We're a hawk on the issues.

Market May Have Overreacted to Walgreens’ Economic Patriotism

It is a common point made in political campaigns, that businesses are sending jobs overseas. What’s even more common, rarely mentioned in politics but a ubiquitous business reality, is for prominent American companies to move their headquarters overseas to lighten their tax burden. However according to President Obama, if corporations are people then these companies are “corporate deserters” who are “technically renouncing their U.S. citizenship.”

Walgreens* purchased a 45 percent stake in a European pharmacy retail chain, Alliance Boots in 2012. They had an option to get the remaining stake in the company which they exercised this week. While these sort of overseas mergers happen all the time, what makes this noteworthy is that Walgreens will keep its headquarters here in the U.S.

When an American company merges with an international one, the company can lessen their tax burden through corporate inversion, moving their “headquarters” to the other country. Walgreens decided not to do this, which led to their stock price falling about 15 percent. According to Forbes, “Walgreens believes that the potential risks of the possible tax inversion could have put the company in a significantly worse position, such as a protracted controversy with the IRS and possible litigation” lasting more than ten years. There is also a potential for consumer backlash.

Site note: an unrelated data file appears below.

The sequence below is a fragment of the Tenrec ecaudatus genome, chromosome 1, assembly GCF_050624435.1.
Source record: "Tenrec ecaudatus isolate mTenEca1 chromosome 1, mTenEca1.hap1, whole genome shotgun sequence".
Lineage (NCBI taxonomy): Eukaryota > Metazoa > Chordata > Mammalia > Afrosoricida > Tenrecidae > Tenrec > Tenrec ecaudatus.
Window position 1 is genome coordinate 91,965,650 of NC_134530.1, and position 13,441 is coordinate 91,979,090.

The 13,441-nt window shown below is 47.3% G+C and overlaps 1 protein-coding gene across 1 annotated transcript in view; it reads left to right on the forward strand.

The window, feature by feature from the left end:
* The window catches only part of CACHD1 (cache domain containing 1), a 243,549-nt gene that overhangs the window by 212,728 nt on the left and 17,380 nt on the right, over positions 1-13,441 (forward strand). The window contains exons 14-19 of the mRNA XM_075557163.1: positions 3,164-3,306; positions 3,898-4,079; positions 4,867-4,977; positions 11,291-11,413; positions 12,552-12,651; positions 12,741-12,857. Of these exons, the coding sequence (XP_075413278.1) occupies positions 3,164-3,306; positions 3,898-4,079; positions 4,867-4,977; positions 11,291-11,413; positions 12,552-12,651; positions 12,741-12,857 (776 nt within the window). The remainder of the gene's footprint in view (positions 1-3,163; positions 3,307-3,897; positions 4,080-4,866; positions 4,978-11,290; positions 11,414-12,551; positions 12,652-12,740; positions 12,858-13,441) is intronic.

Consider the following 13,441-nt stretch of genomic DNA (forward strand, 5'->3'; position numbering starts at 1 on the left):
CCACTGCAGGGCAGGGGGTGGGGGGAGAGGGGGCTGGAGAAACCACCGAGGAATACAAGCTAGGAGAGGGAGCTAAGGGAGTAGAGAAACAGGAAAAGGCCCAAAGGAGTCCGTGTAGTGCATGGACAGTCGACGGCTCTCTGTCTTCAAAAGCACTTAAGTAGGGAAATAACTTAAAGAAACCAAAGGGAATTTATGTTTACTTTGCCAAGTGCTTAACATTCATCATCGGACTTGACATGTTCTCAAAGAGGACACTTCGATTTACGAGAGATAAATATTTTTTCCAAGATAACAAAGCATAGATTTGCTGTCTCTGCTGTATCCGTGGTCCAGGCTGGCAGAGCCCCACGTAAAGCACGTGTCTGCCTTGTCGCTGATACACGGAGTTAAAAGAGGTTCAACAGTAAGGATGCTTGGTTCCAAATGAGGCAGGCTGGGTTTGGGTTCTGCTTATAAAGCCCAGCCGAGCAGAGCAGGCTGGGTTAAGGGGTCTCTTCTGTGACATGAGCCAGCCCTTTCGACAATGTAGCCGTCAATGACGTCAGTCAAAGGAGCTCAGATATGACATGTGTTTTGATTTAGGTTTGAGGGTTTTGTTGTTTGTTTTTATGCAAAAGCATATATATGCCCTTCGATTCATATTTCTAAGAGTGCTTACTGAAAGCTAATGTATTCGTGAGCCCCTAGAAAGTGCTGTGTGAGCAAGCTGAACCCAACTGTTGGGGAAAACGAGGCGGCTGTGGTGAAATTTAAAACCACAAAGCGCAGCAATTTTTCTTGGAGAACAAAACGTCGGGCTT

Nonetheless, this move was criticized greatly by the “investor community,” who see the decision to pay more taxes than Walgreens might otherwise less as patriotism and more gross negligence. According to Mediaite.com, Fox Business host Charles Payne said “essentially, the CEO of Walgreens destroyed capitalism, shareholder rights” and called it “one of the most shameful moves I’ve seen a CEO do in a long time.”

While Payne is more of a cartoon-person than business analyst, the point he was overstating is that this decision could arguably make Walgreens’ shareholders less money than they’d make with corporate inversion. Yet, that is what makes their act of economic patriotism so compelling. If the smart-money move was to stay in the U.S., everyone would do it. By facing the ire of the investment ilk, Walgreens has made a powerful nationalist statement.


Photo by Mike Mozart via Flickr


*Full disclosure: I have done some copywriting for a company subcontracted by Walgreens about photography.

About the author

Joshua M. Patton is a father, veteran, and writer living in Pittsburgh, PA. Along with news and current events, he writes about parenting, art, and personal stories. His serial fiction story "The Prophet Hustle" is available at JukePop.com and a forthcoming independent ebook about the cam-modeling industry "Dirty Little Windows" will be available later this summer.